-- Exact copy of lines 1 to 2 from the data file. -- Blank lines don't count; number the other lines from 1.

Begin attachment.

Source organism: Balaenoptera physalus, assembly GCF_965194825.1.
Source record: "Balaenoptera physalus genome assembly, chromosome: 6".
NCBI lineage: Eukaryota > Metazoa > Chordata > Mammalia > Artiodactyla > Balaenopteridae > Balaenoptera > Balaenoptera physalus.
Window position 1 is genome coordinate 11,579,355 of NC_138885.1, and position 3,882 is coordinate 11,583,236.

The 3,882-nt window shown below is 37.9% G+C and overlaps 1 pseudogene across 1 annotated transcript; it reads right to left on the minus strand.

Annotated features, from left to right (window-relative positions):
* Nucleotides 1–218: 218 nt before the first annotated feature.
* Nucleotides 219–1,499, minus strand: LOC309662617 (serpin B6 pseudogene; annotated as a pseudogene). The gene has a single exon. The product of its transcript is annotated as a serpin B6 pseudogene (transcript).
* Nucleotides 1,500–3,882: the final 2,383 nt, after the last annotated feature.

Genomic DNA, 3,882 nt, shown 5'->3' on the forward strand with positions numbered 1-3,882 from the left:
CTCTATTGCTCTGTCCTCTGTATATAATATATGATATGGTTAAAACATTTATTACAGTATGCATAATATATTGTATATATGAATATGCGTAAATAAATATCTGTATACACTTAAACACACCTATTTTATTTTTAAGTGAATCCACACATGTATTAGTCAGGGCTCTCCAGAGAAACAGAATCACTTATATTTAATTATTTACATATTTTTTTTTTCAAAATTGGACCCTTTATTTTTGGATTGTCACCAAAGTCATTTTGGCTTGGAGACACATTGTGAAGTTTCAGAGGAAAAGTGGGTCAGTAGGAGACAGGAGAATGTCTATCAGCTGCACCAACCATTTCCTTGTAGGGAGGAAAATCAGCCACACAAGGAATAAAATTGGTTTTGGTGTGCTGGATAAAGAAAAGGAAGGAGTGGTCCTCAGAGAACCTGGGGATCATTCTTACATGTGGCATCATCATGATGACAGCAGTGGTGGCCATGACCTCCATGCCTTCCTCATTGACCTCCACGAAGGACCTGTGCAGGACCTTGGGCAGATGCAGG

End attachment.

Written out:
Source organism: Balaenoptera physalus, assembly GCF_965194825.1.
Source record: "Balaenoptera physalus genome assembly, chromosome: 6".